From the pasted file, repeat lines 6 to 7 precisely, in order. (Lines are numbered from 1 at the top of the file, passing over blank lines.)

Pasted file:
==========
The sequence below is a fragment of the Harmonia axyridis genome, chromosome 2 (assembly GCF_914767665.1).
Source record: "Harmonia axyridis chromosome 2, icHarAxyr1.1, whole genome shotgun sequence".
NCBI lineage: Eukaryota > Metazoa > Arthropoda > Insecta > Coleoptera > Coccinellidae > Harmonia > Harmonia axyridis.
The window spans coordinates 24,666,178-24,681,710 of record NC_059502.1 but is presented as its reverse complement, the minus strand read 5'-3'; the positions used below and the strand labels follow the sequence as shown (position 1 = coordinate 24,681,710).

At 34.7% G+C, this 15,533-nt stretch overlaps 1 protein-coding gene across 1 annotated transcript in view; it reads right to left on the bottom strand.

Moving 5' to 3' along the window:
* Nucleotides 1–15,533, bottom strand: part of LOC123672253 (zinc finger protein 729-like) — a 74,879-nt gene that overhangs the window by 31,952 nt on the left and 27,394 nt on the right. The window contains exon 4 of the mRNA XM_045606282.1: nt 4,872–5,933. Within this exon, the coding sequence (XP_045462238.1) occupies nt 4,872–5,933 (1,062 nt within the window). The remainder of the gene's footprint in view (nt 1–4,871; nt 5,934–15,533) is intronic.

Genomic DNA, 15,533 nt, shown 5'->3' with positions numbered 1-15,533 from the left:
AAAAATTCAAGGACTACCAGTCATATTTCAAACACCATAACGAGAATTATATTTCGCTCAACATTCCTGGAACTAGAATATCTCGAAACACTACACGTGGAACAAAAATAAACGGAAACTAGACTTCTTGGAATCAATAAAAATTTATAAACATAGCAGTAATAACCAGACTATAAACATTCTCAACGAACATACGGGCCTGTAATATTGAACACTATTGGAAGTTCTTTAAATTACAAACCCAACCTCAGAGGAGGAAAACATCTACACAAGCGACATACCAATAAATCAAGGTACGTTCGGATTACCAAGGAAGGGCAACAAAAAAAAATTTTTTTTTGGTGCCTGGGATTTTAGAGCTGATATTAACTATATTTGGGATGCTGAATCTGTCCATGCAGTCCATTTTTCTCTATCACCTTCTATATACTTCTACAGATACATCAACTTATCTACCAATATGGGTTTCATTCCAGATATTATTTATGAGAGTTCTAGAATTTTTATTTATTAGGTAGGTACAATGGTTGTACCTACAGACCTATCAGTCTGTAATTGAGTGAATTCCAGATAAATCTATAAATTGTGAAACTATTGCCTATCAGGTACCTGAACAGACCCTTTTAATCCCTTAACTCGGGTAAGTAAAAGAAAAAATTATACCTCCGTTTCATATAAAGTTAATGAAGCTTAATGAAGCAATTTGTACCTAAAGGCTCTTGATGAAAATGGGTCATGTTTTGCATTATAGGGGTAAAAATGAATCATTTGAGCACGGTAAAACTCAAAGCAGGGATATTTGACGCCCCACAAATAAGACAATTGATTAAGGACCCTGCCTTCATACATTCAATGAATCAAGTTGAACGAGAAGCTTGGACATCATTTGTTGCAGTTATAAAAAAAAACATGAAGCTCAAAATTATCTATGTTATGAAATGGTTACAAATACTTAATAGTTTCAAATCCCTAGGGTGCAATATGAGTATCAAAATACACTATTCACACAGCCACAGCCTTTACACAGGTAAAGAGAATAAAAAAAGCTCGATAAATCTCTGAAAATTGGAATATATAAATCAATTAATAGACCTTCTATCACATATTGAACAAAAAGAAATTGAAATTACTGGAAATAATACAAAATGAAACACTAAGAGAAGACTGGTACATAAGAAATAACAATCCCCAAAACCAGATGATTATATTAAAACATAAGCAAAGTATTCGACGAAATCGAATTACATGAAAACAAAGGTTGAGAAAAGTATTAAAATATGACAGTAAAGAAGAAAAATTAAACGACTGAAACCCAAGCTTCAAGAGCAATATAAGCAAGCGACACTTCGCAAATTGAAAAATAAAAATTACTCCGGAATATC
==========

Moving 5' to 3' along the window:
* Nucleotides 1–15,533, bottom strand: part of LOC123672253 (zinc finger protein 729-like) — a 74,879-nt gene that overhangs the window by 31,952 nt on the left and 27,394 nt on the right. The window contains exon 4 of the mRNA XM_045606282.1: nt 4,872–5,933. Within this exon, the coding sequence (XP_045462238.1) occupies nt 4,872–5,933 (1,062 nt within the window). The remainder of the gene's footprint in view (nt 1–4,871; nt 5,934–15,533) is intronic.